We need shared vision, values

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Prime Minister Morgan Tsvangirai last Thursday raised two pertinent issues — the lack of a shared vision and shared values in the wobbly inclusive government — that are retarding economic and social development.

Speaking at a Zimbabwe Investment and Trade conference in Gauteng, South Africa, Tsvangirai said the lack of a shared vision and values was largely demonstrated by the implementation of the controversial indigenisation and empowerment programme.

Parties in the Government of National Unity (GNU) are divided over how the drive should be accomplished.

The Zanu PF component of the government, which has structural power in the GNU, has since last year written to mining firms compelling them to come up with indigenisation proposals that would see them sell 51% of their equity to indigenous folk in line with the Indigenisation and Economic Empowerment Act. Several mining companies have complied with the directives, while those yet to do so have been threatened with withdrawal of operating licences.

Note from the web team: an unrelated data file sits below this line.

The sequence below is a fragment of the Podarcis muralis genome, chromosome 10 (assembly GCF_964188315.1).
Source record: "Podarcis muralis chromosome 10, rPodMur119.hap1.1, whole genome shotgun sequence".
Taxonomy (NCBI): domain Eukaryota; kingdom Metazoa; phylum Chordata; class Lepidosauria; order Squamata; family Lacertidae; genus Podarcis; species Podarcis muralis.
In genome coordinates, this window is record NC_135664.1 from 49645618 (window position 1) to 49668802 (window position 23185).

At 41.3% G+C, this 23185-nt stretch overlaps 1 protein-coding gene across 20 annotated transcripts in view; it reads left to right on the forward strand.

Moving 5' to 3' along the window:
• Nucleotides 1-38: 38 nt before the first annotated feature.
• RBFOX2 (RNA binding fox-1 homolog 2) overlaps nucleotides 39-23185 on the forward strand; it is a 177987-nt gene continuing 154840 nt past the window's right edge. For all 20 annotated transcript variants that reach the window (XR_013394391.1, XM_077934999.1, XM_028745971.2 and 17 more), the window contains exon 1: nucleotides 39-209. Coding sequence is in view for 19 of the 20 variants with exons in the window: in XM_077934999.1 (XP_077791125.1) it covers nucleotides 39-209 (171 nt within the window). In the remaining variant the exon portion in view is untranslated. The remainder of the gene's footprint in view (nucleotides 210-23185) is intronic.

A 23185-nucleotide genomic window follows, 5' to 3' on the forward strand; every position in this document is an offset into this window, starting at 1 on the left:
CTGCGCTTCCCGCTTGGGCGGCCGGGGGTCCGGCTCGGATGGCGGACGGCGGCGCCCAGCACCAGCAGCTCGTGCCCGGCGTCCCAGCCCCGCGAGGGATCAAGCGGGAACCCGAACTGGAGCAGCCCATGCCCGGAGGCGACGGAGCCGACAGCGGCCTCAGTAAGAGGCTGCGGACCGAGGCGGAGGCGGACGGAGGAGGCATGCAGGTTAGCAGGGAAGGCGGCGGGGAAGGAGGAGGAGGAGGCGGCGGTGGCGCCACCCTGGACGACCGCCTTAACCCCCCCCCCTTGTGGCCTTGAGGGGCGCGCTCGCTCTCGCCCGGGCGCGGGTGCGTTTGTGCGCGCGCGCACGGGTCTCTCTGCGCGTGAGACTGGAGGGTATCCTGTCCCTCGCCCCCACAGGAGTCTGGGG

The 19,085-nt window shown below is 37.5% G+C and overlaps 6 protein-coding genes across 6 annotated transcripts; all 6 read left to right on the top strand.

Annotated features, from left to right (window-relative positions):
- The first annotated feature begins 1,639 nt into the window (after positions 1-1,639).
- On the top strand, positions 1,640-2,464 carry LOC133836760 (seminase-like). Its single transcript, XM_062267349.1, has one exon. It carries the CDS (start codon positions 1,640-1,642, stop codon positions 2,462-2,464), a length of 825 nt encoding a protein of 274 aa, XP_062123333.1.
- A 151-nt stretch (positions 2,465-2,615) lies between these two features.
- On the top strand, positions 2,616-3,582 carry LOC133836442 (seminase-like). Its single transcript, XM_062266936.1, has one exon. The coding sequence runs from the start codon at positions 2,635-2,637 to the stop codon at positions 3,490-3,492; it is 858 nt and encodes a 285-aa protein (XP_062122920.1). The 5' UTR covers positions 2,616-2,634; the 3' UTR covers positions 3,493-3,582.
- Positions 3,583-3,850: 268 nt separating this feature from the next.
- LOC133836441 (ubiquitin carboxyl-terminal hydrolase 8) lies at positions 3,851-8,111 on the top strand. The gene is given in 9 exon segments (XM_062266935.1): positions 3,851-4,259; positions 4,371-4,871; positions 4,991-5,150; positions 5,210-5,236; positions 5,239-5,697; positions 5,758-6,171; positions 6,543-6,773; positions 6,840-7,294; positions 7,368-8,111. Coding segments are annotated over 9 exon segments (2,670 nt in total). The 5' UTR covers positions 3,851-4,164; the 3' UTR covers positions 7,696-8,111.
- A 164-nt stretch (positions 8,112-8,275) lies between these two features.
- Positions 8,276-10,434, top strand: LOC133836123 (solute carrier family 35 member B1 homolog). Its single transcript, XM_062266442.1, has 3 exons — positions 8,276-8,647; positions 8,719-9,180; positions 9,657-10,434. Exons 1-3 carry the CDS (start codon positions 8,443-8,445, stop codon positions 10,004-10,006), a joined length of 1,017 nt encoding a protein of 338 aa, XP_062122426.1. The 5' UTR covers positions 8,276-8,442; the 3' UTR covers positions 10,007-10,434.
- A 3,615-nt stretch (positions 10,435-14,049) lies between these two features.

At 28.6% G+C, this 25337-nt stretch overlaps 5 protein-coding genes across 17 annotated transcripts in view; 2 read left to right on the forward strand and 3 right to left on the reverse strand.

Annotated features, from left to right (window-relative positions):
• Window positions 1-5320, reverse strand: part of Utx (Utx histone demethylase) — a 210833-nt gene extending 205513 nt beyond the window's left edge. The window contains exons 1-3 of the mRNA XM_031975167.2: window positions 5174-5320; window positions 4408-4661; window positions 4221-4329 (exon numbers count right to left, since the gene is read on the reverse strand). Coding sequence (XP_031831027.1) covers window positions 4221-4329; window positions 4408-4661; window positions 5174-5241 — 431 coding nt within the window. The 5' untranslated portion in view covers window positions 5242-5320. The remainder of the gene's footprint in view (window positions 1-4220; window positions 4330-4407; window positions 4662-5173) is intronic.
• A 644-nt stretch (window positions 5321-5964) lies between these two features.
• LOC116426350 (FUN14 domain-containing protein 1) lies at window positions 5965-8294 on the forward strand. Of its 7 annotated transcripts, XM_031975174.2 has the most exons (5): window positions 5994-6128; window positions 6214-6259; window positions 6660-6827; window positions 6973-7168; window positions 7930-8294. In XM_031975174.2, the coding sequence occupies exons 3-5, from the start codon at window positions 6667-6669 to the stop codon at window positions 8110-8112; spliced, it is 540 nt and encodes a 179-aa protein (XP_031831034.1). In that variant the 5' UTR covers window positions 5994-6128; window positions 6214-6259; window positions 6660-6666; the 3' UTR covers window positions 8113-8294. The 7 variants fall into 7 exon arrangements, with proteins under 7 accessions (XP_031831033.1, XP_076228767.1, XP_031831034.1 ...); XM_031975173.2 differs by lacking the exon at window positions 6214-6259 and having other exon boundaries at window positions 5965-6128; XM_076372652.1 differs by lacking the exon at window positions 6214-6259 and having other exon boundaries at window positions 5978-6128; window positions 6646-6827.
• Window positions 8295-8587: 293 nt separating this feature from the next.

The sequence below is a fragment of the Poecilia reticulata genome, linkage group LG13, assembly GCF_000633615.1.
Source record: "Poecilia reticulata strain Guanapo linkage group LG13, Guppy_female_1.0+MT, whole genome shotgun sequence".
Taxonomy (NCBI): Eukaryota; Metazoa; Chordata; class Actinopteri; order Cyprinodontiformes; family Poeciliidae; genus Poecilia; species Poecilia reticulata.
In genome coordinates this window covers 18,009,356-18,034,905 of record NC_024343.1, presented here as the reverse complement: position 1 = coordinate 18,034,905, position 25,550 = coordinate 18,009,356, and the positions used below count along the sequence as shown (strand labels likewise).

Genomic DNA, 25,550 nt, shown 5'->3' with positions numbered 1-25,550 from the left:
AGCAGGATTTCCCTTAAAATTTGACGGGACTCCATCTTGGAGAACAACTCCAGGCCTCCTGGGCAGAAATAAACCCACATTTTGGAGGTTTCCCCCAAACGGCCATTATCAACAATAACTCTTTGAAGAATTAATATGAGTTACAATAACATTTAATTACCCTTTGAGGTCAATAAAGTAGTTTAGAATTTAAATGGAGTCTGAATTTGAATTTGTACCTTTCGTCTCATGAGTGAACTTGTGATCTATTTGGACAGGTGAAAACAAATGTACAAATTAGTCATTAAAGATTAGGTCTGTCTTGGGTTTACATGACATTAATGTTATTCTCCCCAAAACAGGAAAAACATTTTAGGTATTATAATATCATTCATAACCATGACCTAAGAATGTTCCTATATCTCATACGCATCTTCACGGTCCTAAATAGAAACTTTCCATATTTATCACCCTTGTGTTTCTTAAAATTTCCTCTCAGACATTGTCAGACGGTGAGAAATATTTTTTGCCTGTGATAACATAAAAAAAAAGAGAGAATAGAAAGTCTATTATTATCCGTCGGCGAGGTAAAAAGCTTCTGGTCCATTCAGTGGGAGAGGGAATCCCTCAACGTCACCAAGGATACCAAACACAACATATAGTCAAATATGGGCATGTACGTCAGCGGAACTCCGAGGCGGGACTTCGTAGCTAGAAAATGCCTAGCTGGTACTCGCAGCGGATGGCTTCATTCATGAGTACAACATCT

On the other hand, the MDC formations argue that the indigenisation drive is opaque and discourages foreign direct investment — desperately needed for economic recovery and job creation.

The formations say the indigenisation programme is nothing but Zanu PF’s last election trump card; without it the party will be dead.

“I know this has caused a lot of consternation, but this is a price that we are paying as a coalition government which has no shared vision and no shared values,” Tsvangirai said last Thursday.

“Wild political jingoism and unmitigated cowboy attitudes have never been a proper substitute for a true investment and empowerment plan for the people. We have to strike a delicate balance between investment promotion and the need to empower people.”

We agree absolutely that equitable distribution of resources is needed to address the historical imbalances, but we can never support property-grabbing. The callousness and impunity with which the land-grabs were implemented — after the Zanu PF government lost the February 2000 constitutional referendum — should never be repeated. The end result was the decimation of the agricultural sector, the backbone of the economy.
We need a shared vision and shared values if we are to come up with a proper and acceptable empowerment programme. Sharing vision is not just agreeing with a good idea; it is a particular mental image of what is important to the country.

It is not only in empowerment that the country requires a shared vision and shared values, but in all issues that can take the country forward. We need to make a start now.